Legal 303: ECO's, TDO's, Mental Health and Use of Force
About the course
This course will focus on the law regarding law enforcement use of force, especially in ECO, TDO, and cases involving individuals with mental health challenges and emotional disturbance. The course will review the fundamental rules for lawful use of force in federal and Virginia law, and then examine specific cases in which courts have applied those rules to ECO, TDO, and cases involving mental health issues. The course will also examine Virginia law regarding ECOs and TDOs and the standards for issuing such legal process. The course will also discuss the new “Red Flag” substantial risk legal process.
Elliott Casey is a Staff Attorney for the Virginia Commonwealth’s Attorneys’ Services Council. Elliott has 15 years’ experience as a prosecutor, having served as an Assistant Commonwealth's Attorney for the County of Albemarle, the City of Alexandria and the County of Arlington in Virginia, and several more years of experience in law enforcement and as an attorney. A graduate of the University of Virginia School of Law, Elliott also served as a Special Assistant United States Attorney for the Western District of Virginia. Elliott specializes in digital evidence, Fourth Amendment issues, and complex financial crime. He is a graduate of the University of Virginia School of Law, is proficient in Spanish, German, and Japanese, and has experience speaking Chinese, French, and Korean. Elliott also instructs law enforcement agencies throughout the Virginia and D.C. area and investigators around the United States. Elliott instructs for the National Immigrant Women’s Advocacy Project, the Financial Crimes Enforcement Network, the Association of Certified Anti-Money Laundering Specialists, and many other groups. Elliott was honored with the Virginia IASIU Outstanding Public Service Award in 2022 as well as Virginia Lawyer’s Weekly 2022 “Leaders in the Law” award.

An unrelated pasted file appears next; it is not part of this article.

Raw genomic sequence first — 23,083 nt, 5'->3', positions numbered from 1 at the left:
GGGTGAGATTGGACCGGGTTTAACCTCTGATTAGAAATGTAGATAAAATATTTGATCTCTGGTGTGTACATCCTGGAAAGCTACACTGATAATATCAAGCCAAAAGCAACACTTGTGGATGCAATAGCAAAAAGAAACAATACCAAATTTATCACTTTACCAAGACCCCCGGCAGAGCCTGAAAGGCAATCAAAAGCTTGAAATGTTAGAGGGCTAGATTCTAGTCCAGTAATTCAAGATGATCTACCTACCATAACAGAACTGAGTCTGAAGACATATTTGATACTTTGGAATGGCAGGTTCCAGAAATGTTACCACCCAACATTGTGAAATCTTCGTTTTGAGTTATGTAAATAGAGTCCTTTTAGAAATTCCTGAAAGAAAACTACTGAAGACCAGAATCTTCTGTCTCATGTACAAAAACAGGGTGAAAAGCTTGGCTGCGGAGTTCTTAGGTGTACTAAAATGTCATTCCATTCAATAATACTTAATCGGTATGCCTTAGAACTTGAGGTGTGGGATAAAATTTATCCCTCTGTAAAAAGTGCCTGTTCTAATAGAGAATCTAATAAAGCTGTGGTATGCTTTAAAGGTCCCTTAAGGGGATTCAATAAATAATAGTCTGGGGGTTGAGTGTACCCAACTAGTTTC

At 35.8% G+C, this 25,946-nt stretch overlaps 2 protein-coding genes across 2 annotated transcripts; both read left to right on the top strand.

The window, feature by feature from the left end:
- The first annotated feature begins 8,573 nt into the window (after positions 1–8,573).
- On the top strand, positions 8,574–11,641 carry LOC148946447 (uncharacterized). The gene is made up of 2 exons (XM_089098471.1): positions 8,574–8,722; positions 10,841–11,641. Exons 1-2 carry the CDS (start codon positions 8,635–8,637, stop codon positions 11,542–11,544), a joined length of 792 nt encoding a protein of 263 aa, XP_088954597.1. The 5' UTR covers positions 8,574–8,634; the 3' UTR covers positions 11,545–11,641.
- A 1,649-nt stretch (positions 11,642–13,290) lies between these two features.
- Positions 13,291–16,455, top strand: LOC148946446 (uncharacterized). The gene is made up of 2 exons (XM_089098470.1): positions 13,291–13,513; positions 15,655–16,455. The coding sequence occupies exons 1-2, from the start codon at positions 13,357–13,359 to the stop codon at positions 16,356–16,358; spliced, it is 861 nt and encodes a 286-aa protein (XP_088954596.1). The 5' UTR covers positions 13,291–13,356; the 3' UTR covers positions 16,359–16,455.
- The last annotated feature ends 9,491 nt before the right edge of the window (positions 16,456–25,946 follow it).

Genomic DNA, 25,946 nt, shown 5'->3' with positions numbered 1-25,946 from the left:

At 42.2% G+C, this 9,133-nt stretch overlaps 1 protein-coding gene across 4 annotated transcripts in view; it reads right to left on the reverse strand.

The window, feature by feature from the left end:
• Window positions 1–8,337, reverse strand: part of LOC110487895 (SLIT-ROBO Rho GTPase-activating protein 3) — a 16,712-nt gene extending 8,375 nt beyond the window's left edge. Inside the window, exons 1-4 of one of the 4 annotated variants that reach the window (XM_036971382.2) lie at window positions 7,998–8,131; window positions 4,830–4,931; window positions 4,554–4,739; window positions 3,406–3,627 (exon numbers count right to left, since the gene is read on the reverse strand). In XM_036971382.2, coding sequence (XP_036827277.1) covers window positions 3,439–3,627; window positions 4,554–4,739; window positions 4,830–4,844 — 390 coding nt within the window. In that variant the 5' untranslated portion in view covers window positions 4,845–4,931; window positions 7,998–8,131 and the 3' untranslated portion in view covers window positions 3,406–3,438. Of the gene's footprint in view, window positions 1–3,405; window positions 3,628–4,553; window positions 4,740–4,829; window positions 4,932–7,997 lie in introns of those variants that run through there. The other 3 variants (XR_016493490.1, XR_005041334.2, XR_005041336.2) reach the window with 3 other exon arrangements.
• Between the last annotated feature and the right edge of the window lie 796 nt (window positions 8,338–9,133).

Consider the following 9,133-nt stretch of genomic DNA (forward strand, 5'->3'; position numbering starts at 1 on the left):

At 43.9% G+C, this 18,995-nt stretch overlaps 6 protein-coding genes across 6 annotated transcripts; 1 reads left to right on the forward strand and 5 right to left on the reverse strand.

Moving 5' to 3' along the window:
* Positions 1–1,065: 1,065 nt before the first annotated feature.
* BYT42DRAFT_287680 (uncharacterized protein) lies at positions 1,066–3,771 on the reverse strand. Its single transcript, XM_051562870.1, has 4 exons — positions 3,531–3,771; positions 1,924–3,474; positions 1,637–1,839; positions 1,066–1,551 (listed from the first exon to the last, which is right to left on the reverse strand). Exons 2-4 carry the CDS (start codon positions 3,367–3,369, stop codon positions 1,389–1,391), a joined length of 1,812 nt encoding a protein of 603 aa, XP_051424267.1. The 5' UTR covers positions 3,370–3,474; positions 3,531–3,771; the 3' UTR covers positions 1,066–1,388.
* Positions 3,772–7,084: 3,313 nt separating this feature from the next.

Bryan Porter is the elected Commonwealth's Attorney for the City of Alexandria, Virginia, his hometown. He was first elected in 2014 and is currently serving his third term in office.
Bryan began his career as a police officer, working the midnight shift while attending law school. He obtained his law degree from the George Mason University School of Law in 2001. Immediately after passing the bar exam, Bryan was hired as an Assistant Commonwealth’s Attorney for the City of Alexandria. During his tenure as an assistant, Bryan conducted the investigation and prosecution of hundreds of violent offenses, to include robberies, shootings, and gang offenses. Bryan has served as the lead prosecutor on a number of murder and manslaughter cases.
Bryan is the author of a book about the investigation and trial of a serial killer case he handled, The Parable of the Knocker.
Bryan has taught constitutional law and civil liability to literally thousands of citizens, law enforcement officers, and lawyers. He has taught on subjects as varied as prosecutorial ethics, search and seizure law, and the conduct of murder investigations and prosecutions. Bryan has also taught constitutional law to citizens at community events and at the annual Commonwealth’s Attorney’s Citizen’s Academy he initiated in 2017.